As some of you know, I have been doing a webinar series for the last few months. During this series, I’ve been discussing the features of Server 2012 R2 specifically for the SMB market. We’ve covered Hyper-V, Storage Spaces (my favourite), Remote Access, plus a handful of others. Our next session is on Cloud Options for SMBs; why not grab a coffee and join us Tuesday afternoon (the third) by registering here. I will talk about Office 365, Intune, and Azure and how these services relate to small biz. Again, here is the register link.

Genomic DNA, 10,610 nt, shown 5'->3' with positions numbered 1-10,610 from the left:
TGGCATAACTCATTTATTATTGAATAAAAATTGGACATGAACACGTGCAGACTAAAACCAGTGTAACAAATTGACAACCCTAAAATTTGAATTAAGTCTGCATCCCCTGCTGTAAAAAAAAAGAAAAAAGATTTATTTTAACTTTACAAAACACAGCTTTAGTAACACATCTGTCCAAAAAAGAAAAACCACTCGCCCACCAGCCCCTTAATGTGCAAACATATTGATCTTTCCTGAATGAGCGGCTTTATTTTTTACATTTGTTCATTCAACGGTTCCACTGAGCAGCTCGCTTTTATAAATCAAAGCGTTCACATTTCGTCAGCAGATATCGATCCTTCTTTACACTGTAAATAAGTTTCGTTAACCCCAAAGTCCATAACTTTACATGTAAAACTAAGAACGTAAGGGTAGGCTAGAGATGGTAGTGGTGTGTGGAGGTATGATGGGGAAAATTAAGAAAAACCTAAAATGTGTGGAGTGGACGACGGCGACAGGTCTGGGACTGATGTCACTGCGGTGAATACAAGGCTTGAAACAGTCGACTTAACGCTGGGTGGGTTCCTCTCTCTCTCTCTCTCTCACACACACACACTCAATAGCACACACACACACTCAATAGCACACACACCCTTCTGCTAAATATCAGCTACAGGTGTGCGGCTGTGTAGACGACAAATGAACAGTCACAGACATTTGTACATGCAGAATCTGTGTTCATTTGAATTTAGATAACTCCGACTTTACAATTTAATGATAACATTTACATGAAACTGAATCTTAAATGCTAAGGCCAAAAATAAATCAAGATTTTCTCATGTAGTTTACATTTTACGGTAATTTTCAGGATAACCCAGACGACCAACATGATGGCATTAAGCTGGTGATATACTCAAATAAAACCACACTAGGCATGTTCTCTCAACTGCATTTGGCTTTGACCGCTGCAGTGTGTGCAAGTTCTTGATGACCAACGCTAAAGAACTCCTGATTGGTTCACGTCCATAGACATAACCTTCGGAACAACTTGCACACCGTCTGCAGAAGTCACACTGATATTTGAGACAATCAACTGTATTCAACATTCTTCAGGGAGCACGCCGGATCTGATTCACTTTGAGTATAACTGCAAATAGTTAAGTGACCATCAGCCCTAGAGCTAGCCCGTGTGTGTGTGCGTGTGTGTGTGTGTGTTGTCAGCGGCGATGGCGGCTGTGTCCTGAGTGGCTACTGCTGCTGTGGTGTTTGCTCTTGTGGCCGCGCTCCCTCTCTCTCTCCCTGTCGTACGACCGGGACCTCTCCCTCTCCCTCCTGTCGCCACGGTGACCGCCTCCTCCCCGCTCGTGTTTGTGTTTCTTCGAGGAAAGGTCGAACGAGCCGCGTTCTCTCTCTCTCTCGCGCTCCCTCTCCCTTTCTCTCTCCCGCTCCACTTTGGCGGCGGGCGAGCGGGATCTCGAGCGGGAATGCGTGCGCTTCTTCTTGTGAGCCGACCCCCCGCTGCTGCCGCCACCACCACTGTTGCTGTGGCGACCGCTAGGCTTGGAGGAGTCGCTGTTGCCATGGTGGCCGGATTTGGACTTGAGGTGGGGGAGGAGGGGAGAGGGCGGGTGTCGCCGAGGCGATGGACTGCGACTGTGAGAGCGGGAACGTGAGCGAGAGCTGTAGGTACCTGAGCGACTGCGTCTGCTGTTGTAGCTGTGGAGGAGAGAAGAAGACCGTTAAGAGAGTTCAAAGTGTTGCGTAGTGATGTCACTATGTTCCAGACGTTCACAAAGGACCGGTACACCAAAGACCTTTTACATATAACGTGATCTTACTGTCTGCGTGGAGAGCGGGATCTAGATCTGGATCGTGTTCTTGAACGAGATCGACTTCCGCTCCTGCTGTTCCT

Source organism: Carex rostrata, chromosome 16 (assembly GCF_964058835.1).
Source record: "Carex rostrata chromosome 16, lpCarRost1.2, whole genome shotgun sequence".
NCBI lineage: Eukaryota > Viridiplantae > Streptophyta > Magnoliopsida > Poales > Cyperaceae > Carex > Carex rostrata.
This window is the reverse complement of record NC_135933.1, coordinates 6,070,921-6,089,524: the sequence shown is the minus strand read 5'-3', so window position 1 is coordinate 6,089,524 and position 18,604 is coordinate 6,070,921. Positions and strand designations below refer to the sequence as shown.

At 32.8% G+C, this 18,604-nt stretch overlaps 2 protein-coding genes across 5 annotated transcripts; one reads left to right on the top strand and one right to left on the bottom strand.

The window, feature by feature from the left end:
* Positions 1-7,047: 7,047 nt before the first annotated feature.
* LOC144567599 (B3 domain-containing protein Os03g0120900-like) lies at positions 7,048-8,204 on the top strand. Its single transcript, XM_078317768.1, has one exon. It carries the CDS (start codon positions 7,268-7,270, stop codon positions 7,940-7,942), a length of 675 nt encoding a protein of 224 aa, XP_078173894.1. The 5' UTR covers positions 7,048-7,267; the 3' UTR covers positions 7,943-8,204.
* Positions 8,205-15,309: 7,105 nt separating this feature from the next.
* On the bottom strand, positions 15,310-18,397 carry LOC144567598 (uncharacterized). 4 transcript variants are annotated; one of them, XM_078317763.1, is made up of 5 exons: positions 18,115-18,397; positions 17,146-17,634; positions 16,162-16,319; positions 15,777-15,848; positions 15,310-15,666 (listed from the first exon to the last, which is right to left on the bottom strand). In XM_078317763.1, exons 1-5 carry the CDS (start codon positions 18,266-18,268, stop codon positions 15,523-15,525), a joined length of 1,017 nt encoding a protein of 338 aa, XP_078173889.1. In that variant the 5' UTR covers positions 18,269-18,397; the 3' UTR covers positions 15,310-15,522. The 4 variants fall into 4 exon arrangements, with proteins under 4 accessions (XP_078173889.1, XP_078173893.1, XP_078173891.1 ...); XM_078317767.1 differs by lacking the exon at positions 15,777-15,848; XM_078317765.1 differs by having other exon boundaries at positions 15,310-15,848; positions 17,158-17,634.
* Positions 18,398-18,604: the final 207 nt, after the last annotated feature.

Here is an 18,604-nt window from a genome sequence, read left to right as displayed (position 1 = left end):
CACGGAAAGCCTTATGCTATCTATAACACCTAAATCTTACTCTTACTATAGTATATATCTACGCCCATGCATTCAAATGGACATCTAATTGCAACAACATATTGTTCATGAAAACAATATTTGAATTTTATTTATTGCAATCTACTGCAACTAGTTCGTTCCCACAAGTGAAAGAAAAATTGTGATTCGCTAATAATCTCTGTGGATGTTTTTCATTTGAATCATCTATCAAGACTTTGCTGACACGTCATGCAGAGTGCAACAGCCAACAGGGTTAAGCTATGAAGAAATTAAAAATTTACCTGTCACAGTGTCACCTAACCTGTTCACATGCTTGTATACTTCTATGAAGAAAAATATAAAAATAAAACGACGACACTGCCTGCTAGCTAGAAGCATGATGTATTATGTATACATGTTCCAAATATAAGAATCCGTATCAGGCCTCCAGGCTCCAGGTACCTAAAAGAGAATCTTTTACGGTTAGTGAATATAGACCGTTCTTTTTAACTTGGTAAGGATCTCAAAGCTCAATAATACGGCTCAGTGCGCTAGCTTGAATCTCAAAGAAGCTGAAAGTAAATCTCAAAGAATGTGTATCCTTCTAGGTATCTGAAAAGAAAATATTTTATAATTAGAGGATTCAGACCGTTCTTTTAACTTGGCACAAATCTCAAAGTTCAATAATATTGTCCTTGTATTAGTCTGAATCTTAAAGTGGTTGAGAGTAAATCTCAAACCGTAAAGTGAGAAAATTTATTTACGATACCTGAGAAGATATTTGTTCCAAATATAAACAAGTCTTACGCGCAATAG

Since starting at Microsoft, via an agency, I’ve focused on larger SMB, so when Mitch Tulloch asked me to submit a piece to his site, WServerNews, I knew it was a great opportunity to spread my love of Server Essentials. I’m not going to repeat the article here, but check it out at WServerNews on May 26th. While you are there, Mitch has compiled a fantastic list of resources for the IT Pro. So grab a coffee and spend some time browsing the site. Also, check out his other site http://www.mtit.com/ for a list of ebooks. I highly recommend the Server 2012 R2 Technical Overview.
Stay tuned for an upcoming blog post!